Mind games the real test, Mullins tells champions
CONTRARY to those who criticise the proliferation of handpasses and blanket defences, Brian Mullins doesn't believe that modern Gaelic football is any less attractive than in his own Dublin heyday.
However, as his native county open their All-Ireland title defence against Louth on Sunday, he believes it will be harder for them than for the team of 1976-'77.
"It is more competitive now, as evidenced by only one team putting back-to-back championships together in football in the last 20 years," Mullins said. "That's part of the nature of the competition, the way the format has changed."
"That's a good thing, it means no one team is dominating and it could be that there are a number of teams near the top."
Mullins believes Dublin's attitude and appetite will decide if they will be successful again this summer. "It's very difficult to measure fatigue, and mental fatigue in particular," he said. "You witness it in all sports, that even the successful outfits struggle, at times, with motivation and having to sustain their levels of energy, commitment and dedication.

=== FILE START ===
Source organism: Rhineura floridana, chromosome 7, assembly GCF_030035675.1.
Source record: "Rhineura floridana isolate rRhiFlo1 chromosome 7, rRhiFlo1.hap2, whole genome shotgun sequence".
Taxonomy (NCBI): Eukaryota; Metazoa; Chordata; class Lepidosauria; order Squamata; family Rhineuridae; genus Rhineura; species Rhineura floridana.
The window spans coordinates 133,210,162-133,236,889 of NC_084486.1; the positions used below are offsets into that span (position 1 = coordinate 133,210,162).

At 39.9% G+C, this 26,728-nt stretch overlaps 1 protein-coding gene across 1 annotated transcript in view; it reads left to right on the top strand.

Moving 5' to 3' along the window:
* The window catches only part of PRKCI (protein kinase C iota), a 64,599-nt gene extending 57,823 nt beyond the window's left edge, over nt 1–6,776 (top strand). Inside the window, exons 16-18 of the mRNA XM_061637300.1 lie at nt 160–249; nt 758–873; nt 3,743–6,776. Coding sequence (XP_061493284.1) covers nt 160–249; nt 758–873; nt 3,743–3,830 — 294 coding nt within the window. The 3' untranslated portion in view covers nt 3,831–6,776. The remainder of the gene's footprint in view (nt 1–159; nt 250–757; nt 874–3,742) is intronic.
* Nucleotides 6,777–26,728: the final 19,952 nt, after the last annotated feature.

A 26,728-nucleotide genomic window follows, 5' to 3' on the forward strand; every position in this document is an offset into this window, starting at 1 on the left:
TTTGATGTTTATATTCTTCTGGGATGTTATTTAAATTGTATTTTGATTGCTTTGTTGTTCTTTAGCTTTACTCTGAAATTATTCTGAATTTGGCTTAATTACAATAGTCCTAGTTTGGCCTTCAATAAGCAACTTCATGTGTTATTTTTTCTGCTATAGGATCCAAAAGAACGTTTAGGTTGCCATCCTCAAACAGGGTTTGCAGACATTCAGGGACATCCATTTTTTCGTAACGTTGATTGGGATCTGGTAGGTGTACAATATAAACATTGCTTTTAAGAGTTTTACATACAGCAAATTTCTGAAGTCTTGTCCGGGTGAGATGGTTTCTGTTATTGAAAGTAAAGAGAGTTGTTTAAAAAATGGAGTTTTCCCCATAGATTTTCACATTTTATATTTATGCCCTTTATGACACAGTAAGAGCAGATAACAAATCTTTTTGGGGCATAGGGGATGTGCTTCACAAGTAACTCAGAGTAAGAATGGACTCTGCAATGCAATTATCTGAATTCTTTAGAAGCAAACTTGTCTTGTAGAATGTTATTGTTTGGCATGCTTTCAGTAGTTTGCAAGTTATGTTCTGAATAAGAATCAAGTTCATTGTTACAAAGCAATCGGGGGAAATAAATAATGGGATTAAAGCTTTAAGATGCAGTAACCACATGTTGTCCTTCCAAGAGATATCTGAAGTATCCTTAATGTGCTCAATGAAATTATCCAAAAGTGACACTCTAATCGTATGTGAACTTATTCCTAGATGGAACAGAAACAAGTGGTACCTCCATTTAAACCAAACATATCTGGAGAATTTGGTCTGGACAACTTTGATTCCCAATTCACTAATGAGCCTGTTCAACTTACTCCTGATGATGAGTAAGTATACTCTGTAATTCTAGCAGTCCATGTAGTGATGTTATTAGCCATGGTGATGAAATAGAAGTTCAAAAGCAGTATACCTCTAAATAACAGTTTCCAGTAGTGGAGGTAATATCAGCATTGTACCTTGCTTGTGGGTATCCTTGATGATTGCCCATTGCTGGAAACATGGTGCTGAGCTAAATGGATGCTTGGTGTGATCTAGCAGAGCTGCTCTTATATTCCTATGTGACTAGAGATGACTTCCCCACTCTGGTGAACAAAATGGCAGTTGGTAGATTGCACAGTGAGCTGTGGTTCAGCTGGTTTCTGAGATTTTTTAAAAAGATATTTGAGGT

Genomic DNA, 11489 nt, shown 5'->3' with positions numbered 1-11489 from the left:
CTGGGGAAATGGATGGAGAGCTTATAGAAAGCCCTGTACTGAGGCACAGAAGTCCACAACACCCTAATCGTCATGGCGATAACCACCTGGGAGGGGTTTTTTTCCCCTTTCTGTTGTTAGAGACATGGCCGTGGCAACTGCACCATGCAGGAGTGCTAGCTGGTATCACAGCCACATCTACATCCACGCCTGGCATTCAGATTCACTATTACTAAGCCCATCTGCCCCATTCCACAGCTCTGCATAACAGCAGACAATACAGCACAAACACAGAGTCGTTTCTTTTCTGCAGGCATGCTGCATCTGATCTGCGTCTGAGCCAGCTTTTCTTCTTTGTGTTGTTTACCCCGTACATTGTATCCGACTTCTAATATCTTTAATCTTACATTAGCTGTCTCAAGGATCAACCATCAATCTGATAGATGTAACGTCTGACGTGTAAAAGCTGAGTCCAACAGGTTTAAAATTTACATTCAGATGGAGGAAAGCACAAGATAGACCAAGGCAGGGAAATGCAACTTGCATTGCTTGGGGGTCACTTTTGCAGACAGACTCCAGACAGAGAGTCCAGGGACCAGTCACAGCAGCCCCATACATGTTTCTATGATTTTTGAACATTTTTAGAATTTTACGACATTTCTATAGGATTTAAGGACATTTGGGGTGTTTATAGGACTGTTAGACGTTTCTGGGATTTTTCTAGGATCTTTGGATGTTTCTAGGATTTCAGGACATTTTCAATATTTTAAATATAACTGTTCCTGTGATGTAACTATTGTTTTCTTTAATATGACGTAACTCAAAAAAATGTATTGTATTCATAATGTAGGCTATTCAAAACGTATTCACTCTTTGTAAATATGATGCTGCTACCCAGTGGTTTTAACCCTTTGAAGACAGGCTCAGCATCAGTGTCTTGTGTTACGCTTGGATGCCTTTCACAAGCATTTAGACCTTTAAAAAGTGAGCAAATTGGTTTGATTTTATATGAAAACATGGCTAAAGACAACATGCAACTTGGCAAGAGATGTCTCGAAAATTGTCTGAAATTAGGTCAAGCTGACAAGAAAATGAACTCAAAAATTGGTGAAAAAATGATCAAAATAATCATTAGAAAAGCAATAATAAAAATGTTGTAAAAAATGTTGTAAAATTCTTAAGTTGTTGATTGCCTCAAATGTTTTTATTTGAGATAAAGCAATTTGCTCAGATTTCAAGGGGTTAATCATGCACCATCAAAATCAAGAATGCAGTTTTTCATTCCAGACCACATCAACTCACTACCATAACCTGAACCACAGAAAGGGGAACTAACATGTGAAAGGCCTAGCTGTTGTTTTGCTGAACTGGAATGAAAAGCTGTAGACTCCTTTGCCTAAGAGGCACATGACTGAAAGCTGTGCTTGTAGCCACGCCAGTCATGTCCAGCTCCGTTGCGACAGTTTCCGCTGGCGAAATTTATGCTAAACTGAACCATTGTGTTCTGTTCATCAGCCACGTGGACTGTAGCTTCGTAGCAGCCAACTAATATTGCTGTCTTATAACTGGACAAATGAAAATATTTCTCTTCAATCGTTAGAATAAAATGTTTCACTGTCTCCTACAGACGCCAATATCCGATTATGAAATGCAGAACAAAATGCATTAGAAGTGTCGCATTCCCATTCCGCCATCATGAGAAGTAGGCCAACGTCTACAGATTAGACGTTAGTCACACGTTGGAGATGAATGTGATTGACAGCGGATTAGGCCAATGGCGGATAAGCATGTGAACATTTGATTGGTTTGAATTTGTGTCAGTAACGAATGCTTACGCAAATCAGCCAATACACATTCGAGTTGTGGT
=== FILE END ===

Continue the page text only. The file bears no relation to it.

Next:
"Teams can get away with less quality during the league at different times of the year, they can try and make sure that they're on the button when it comes to championship.
"You can spend hours and weeks and months preparing on the training field but you have to produce it once, for one hour or so, at a point or place, and that's the difficulty, for teams to get to the starting line in the right frame of mind repeatedly."
Mullins said he is not too bothered about the amount of handpassing in the modern game, which has attracted criticism in some quarters.
"Handpassing is used more commonly now as a means of transferring the ball, but that's just the way coaching has gone," he said. "I think as long as the Association retains an interest in reviewing and watching and considering change (in the game), that is good because change is healthy."